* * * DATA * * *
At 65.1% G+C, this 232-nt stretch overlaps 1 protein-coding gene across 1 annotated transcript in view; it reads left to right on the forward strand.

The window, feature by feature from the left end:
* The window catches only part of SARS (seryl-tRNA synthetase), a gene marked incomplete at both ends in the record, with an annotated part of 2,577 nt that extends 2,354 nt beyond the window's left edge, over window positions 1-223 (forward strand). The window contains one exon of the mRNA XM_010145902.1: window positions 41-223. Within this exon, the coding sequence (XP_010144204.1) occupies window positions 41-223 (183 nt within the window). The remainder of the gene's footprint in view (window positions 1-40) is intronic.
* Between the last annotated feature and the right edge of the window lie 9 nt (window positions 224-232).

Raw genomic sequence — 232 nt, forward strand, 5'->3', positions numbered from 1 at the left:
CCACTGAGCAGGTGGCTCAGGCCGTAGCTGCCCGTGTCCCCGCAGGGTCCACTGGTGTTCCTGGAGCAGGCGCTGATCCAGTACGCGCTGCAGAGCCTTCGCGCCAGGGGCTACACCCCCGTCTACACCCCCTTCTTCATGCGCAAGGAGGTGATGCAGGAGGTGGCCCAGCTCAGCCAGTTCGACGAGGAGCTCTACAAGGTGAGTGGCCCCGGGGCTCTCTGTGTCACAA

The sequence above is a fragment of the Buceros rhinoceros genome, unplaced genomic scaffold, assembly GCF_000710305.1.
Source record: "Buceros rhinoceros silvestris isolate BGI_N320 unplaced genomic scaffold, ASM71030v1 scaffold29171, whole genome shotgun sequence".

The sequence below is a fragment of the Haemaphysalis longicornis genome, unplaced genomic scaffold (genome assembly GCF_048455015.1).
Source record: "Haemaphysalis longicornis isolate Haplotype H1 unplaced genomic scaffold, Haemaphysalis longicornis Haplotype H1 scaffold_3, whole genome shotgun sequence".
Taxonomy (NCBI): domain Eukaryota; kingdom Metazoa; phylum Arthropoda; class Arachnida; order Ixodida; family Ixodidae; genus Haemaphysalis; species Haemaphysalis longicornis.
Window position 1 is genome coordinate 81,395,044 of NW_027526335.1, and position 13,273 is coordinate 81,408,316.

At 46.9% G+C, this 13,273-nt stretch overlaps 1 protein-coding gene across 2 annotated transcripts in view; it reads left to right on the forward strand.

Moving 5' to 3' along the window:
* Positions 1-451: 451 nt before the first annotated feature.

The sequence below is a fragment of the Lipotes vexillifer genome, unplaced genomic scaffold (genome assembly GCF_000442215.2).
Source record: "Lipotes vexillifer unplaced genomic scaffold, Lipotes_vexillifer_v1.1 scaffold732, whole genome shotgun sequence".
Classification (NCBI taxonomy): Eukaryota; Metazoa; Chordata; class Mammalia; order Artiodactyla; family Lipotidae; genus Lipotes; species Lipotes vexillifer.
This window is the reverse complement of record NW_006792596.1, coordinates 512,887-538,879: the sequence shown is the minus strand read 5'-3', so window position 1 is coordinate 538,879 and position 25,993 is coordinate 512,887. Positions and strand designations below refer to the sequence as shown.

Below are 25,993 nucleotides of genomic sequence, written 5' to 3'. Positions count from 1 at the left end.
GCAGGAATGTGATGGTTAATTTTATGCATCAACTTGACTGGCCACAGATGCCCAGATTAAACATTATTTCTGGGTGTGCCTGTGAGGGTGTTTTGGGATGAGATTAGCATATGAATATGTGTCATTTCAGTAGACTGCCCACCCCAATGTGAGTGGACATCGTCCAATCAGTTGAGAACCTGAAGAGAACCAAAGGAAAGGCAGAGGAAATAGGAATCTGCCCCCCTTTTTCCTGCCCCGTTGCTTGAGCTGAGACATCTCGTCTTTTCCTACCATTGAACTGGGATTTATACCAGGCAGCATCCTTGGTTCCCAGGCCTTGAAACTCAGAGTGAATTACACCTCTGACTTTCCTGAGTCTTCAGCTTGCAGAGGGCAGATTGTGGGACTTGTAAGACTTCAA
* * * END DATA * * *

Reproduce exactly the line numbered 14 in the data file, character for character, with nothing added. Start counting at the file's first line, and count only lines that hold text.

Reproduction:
Moving 5' to 3' along the window: